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Edgardo Donovan (a.k.a. Eddie Donovan) is a CIO for the Department of Defense. Previously, Edgardo was the Director of Web Marketing/Design in Dublin, Ireland for the financial services division of ...

Edgardo Donovan (a.k.a. Eddie Donovan) is a CIO for the Department of Defense. Previously, Edgardo was the Director of Web Marketing/Design in Dublin, Ireland for the financial services division of First-e Group PLC one of Europe's largest e-Banks valued at 1.6 billion euros at the time.

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Acc501 mod1case Acc501 mod1case Document Transcript

  • . . . . . . . . . . Generally Accepted Accounting Principles, Historical Cost, Accrual Basis vs. Cash Basis . . . Accounting, and . . . . . . . Current Assets and Liabilities vs. Non- Current Items Edgardo Donovan Touro University International ACC 501 Dr. Les Livingstone Dr. Paul R. Watkins Module 1 – Case Analysis Monday, January 22, 2007
  • . . . . . . . . . . Generally Accepted Accounting Principles, Historical Cost, Accrual Basis vs. Cash Basis Accounting, and Current Assets and Liabilities vs. Non-Current Items Part I. Generally Accepted Accounting Principles (GAAP) are a set of accounting standards which are used in the United States by the government, publicly traded companies, and private companies. These standards have been designed to provide a common standard to so that the financial evaluation of organizations is on a level playing field in terms of transparency and overall fairness. GAAP financial statements must be comparable, consistent, reliable, and relevant. 2
  • A big part of accounting is the representation of assets and expenses. Typically they are represented via their historical cost representing the value of money spent at the time of purchase of expense. Overt time, historical cost for assets is amended with depreciation or appreciation depending on whether the item in question has acquired or lost value since it was last recorded. Cash-basis accounting is an accounting method which does not fall under GAAP. It does not recognize accounts payable or receivable. The most important metric for determining a firm's financial state is cash flow and cash position. Revenue is recognized once payments are received and expenses are recognized after payments are made. Accrual-basis accounting records events in terms of how they will affect net- worth. Differently from cash-basis accounting this method takes into consideration accounts payable and receivable. Although cash-basis accounting is not GAAP compliant it is still more conservative than accrual-basis accounting because it assesses a firm's financial status based on cash on hand as opposed to future cash projections. Current assets are normally considered as anything that can be converted fairly quickly into cash such as cash, inventory, securities, bonds, and receivables. Non- current assets are items which cannot be easily converted into cash. 3 View slide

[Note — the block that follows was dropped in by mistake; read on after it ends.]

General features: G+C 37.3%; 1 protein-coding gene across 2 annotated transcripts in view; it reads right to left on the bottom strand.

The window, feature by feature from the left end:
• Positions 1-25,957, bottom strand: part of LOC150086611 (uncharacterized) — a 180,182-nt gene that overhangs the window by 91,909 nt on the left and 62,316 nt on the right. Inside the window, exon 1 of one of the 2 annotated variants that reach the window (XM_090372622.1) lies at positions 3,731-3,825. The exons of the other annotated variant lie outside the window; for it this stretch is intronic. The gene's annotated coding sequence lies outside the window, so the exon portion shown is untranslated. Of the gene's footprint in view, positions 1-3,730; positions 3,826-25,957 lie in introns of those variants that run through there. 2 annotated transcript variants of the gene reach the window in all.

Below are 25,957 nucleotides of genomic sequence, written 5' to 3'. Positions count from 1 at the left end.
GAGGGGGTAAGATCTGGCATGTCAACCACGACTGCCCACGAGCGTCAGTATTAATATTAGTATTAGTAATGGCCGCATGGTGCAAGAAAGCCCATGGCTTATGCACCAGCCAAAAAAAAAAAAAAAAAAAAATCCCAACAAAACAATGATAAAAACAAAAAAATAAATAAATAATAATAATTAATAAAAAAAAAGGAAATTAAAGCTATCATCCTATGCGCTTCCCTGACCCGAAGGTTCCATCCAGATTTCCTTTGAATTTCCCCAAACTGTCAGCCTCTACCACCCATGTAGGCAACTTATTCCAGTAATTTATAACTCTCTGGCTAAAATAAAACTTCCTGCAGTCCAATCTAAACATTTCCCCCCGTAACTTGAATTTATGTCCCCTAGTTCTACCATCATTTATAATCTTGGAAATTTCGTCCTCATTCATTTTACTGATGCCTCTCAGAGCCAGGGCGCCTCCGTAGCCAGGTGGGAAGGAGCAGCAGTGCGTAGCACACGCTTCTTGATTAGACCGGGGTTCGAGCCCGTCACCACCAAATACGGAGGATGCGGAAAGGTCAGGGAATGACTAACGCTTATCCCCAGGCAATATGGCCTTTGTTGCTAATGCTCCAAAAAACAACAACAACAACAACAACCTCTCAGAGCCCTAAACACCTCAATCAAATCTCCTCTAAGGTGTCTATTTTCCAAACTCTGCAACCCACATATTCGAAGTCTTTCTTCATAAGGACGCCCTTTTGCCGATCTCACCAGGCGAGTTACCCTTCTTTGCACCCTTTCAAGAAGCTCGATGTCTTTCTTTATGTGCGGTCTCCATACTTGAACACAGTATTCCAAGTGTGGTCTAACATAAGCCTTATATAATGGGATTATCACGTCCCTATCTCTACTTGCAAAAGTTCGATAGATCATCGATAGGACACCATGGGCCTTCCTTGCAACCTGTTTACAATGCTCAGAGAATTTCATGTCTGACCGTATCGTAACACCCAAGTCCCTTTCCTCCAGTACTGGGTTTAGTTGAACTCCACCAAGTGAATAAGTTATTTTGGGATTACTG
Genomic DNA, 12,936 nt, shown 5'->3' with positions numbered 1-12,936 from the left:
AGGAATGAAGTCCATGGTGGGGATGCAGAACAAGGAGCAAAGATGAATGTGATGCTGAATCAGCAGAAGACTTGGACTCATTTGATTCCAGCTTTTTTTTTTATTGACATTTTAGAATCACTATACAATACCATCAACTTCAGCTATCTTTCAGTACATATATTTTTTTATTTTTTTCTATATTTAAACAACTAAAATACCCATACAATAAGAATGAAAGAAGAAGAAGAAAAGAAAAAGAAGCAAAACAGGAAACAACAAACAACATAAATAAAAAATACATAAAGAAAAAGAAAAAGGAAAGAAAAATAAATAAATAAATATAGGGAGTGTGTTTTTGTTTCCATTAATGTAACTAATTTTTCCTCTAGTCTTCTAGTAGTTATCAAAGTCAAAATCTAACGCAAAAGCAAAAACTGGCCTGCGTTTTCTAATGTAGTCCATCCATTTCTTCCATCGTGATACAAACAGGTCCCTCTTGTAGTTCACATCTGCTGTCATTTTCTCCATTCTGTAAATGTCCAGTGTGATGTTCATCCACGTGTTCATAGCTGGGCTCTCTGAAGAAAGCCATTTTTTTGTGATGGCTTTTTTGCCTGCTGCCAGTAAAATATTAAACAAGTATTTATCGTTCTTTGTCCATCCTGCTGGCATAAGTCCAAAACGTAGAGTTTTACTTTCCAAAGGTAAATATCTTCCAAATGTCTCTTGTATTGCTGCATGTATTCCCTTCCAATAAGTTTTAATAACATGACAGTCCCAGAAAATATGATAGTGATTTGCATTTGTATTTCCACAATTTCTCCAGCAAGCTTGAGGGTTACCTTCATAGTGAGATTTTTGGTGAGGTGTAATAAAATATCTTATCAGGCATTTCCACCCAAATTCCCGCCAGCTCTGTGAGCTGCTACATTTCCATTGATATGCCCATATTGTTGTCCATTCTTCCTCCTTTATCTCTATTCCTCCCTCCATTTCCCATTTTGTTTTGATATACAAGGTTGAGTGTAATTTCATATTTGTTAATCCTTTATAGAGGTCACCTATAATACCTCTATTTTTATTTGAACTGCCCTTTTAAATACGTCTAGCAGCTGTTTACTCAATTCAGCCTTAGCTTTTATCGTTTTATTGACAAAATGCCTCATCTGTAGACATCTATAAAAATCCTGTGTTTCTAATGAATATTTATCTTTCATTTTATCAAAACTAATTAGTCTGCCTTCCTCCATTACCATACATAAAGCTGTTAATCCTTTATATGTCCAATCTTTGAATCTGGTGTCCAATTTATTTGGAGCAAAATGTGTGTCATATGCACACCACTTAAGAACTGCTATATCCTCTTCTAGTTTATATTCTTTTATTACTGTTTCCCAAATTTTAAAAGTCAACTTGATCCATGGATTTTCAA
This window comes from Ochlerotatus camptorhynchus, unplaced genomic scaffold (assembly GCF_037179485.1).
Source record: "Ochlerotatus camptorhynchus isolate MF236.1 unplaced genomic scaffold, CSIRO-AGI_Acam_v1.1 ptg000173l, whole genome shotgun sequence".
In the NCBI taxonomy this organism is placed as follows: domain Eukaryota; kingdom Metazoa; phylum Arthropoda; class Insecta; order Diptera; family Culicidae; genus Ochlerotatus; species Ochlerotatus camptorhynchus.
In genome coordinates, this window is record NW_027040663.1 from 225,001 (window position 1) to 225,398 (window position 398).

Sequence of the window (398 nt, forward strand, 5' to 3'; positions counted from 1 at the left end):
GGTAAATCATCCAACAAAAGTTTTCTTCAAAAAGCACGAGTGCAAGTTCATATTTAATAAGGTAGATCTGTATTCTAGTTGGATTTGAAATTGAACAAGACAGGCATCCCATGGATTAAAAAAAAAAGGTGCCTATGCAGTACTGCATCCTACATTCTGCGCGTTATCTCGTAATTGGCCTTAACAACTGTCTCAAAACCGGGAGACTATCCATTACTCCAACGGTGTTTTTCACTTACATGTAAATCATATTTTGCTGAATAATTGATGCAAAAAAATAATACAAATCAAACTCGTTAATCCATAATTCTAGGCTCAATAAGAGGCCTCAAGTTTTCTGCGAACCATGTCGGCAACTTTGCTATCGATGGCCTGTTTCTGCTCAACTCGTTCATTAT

• . . . . . . . . . . Part II. A balance sheet is a statement which lists an organizations assets and liabilities. The term balance implies that all assets must equal liabilities plus shareholder equity. A balance sheet is representative of a moment in time and not an accounting period such as most accounting statements. An income statement or profit and loss statement (P&L) is probably the most toward understanding whether or not a company is making money or not. It calculates net revenue which consists of all sales of profits and services prior to expenses being taken out. It is then transformed into net income once the expenses are subtracted. A cash flow is a statement that shows incoming and outgoing money during a monthly, quarterly, or yearly period. It lists accounts payable and receivable as well as detailing the status of all corporate holdings that may be transformed into cash. It is a very important tool because it analyzes a company's ability to meet expenses necessary to doing business. 4 View slide